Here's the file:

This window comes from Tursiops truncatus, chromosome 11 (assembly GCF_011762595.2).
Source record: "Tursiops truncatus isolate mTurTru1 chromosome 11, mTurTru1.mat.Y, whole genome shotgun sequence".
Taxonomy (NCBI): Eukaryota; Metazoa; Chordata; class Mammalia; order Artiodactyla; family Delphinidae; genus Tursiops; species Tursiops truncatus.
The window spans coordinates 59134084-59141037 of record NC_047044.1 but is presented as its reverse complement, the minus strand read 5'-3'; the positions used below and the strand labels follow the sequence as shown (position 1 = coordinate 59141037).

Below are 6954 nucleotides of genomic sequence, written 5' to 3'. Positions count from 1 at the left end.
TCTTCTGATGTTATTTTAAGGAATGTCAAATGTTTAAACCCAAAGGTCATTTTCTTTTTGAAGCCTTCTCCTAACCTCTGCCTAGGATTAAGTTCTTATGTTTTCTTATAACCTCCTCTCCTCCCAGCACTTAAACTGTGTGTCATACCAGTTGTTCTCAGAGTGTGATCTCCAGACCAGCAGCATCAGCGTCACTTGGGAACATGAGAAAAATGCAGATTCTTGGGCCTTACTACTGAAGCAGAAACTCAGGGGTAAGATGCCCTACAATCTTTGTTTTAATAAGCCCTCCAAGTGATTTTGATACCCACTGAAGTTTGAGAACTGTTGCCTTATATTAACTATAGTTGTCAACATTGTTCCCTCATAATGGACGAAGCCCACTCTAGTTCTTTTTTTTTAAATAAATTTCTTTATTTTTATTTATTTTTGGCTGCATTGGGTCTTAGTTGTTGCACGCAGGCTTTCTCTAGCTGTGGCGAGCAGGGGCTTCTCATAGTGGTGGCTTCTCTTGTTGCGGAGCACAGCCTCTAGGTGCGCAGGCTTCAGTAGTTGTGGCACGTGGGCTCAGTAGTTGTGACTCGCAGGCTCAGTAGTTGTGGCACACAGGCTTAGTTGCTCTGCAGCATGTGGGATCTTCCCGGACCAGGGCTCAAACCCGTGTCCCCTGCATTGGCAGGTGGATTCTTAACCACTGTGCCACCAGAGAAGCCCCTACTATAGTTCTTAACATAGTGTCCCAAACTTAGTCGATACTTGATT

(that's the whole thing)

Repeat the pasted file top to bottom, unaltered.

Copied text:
This window comes from Tursiops truncatus, chromosome 11 (assembly GCF_011762595.2).
Source record: "Tursiops truncatus isolate mTurTru1 chromosome 11, mTurTru1.mat.Y, whole genome shotgun sequence".
Taxonomy (NCBI): Eukaryota; Metazoa; Chordata; class Mammalia; order Artiodactyla; family Delphinidae; genus Tursiops; species Tursiops truncatus.
The window spans coordinates 59134084-59141037 of record NC_047044.1 but is presented as its reverse complement, the minus strand read 5'-3'; the positions used below and the strand labels follow the sequence as shown (position 1 = coordinate 59141037).

Below are 6954 nucleotides of genomic sequence, written 5' to 3'. Positions count from 1 at the left end.
TCTTCTGATGTTATTTTAAGGAATGTCAAATGTTTAAACCCAAAGGTCATTTTCTTTTTGAAGCCTTCTCCTAACCTCTGCCTAGGATTAAGTTCTTATGTTTTCTTATAACCTCCTCTCCTCCCAGCACTTAAACTGTGTGTCATACCAGTTGTTCTCAGAGTGTGATCTCCAGACCAGCAGCATCAGCGTCACTTGGGAACATGAGAAAAATGCAGATTCTTGGGCCTTACTACTGAAGCAGAAACTCAGGGGTAAGATGCCCTACAATCTTTGTTTTAATAAGCCCTCCAAGTGATTTTGATACCCACTGAAGTTTGAGAACTGTTGCCTTATATTAACTATAGTTGTCAACATTGTTCCCTCATAATGGACGAAGCCCACTCTAGTTCTTTTTTTTTAAATAAATTTCTTTATTTTTATTTATTTTTGGCTGCATTGGGTCTTAGTTGTTGCACGCAGGCTTTCTCTAGCTGTGGCGAGCAGGGGCTTCTCATAGTGGTGGCTTCTCTTGTTGCGGAGCACAGCCTCTAGGTGCGCAGGCTTCAGTAGTTGTGGCACGTGGGCTCAGTAGTTGTGACTCGCAGGCTCAGTAGTTGTGGCACACAGGCTTAGTTGCTCTGCAGCATGTGGGATCTTCCCGGACCAGGGCTCAAACCCGTGTCCCCTGCATTGGCAGGTGGATTCTTAACCACTGTGCCACCAGAGAAGCCCCTACTATAGTTCTTAACATAGTGTCCCAAACTTAGTCGATACTTGATT